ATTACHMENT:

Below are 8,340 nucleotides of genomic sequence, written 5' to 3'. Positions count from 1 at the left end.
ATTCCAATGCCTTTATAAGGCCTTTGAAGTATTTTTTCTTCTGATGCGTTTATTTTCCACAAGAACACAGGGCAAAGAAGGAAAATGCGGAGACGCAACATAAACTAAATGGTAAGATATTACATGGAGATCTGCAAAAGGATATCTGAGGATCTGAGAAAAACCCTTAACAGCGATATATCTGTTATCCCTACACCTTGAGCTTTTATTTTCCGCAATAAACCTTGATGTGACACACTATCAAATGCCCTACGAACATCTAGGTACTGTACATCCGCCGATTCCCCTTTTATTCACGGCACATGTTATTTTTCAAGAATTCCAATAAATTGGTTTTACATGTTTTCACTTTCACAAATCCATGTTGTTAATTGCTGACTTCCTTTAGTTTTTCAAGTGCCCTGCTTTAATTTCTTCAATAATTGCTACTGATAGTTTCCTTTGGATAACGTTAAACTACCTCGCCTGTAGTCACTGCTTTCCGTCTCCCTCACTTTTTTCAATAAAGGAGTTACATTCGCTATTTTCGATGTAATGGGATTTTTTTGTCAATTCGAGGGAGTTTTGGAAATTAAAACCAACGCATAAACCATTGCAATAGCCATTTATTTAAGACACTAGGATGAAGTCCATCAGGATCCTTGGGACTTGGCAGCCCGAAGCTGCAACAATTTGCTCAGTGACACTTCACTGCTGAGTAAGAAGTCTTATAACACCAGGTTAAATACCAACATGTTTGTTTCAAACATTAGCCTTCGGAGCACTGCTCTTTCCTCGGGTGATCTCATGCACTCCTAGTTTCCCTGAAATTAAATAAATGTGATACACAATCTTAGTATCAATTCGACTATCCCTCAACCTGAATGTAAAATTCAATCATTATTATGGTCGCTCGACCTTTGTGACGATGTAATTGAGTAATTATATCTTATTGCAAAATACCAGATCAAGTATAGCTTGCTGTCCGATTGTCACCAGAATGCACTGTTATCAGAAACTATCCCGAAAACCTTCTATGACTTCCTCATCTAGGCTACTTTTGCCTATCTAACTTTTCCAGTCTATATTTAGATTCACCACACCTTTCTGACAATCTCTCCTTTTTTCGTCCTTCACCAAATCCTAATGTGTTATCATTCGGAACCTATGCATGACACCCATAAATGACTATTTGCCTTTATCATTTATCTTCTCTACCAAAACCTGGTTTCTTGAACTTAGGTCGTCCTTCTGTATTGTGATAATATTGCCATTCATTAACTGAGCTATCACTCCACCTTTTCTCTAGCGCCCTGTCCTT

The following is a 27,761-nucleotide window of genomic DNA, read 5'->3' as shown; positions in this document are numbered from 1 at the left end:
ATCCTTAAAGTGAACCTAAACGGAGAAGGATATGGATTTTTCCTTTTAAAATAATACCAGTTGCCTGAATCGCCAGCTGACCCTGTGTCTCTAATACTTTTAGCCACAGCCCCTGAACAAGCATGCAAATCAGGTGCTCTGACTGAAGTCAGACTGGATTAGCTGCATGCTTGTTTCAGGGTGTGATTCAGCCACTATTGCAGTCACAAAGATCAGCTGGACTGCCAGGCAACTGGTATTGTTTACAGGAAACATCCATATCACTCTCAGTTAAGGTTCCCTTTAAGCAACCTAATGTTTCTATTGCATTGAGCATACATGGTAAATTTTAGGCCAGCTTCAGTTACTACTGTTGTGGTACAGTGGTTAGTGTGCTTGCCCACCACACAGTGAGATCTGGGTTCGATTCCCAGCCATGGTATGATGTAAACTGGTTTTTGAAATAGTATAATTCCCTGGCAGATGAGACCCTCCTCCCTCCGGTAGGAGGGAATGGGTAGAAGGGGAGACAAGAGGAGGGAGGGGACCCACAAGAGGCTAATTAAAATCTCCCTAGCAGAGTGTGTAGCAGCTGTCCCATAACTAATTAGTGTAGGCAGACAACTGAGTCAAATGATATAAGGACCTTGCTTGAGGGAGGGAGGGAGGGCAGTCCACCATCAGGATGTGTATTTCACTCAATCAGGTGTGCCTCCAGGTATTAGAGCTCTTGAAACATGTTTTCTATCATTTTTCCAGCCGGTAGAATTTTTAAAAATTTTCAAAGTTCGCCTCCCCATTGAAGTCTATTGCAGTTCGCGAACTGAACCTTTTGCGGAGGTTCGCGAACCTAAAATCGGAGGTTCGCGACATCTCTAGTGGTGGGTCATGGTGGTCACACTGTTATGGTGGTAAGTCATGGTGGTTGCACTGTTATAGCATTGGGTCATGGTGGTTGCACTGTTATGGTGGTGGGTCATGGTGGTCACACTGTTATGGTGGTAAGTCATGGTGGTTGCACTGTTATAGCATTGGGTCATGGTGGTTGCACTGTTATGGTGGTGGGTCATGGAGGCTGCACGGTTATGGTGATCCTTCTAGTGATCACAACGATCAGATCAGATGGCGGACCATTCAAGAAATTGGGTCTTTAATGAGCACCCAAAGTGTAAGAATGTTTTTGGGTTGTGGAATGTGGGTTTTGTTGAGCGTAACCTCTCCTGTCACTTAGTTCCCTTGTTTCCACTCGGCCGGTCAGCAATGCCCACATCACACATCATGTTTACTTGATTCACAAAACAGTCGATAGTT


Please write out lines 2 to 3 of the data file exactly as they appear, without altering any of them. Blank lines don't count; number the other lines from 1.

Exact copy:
ATTCCAATGCCTTTATAAGGCCTTTGAAGTATTTTTTCTTCTGATGCGTTTATTTTCCACAAGAACACAGGGCAAAGAAGGAAAATGCGGAGACGCAACATAAACTAAATGGTAAGATATTACATGGAGATCTGCAAAAGGATATCTGAGGATCTGAGAAAAACCCTTAACAGCGATATATCTGTTATCCCTACACCTTGAGCTTTTATTTTCCGCAATAAACCTTGATGTGACACACTATCAAATGCCCTACGAACATCTAGGTACTGTACATCCGCCGATTCCCCTTTTATTCACGGCACATGTTATTTTTCAAGAATTCCAATAAATTGGTTTTACATGTTTTCACTTTCACAAATCCATGTTGTTAATTGCTGACTTCCTTTAGTTTTTCAAGTGCCCTGCTTTAATTTCTTCAATAATTGCTACTGATAGTTTCCTTTGGATAACGTTAAACTACCTCGCCTGTAGTCACTGCTTTCCGTCTCCCTCACTTTTTTCAATAAAGGAGTTACATTCGCTATTTTCGATGTAATGGGATTTTTTTGTCAATTCGAGGGAGTTTTGGAAATTAAAACCAACGCATAAACCATTGCAATAGCCATTTATTTAAGACACTAGGATGAAGTCCATCAGGATCCTTGGGACTTGGCAGCCCGAAGCTGCAACAATTTGCTCAGTGACACTTCACTGCTGAGTAAGAAGTCTTATAACACCAGGTTAAATACCAACATGTTTGTTTCAAACATTAGCCTTCGGAGCACTGCTCTTTCCTCGGGTGATCTCATGCACTCCTAGTTTCCCTGAAATTAAATAAATGTGATACACAATCTTAGTATCAATTCGACTATCCCTCAACCTGAATGTAAAATTCAATCATTATTATGGTCGCTCGACCTTTGTGACGATGTAATTGAGTAATTATATCTTATTGCAAAATACCAGATCAAGTATAGCTTGCTGTCCGATTGTCACCAGAATGCACTGTTATCAGAAACTATCCCGAAAACCTTCTATGACTTCCTCATCTAGGCTACTTTTGCCTATCTAACTTTTCCAGTCTATATTTAGATTCACCACACCTTTCTGACAATCTCTCCTTTTTTCGTCCTTCACCAAATCCTAATGTGTTATCATTCGGAACCTATGCATGACACCCATAAATGACTATTTGCCTTTATCATTTATCTTCTCTACCAAAACCTGGTTTCTTGAACTTAGGTCGTCCTTCTGTATTGTGATAATATTGCCATTCATTAACTGAGCTATCACTCCACCTTTTCTCTAGCGCCCTGTCCTT

The following is a 27,761-nucleotide window of genomic DNA, read 5'->3' as shown; positions in this document are numbered from 1 at the left end: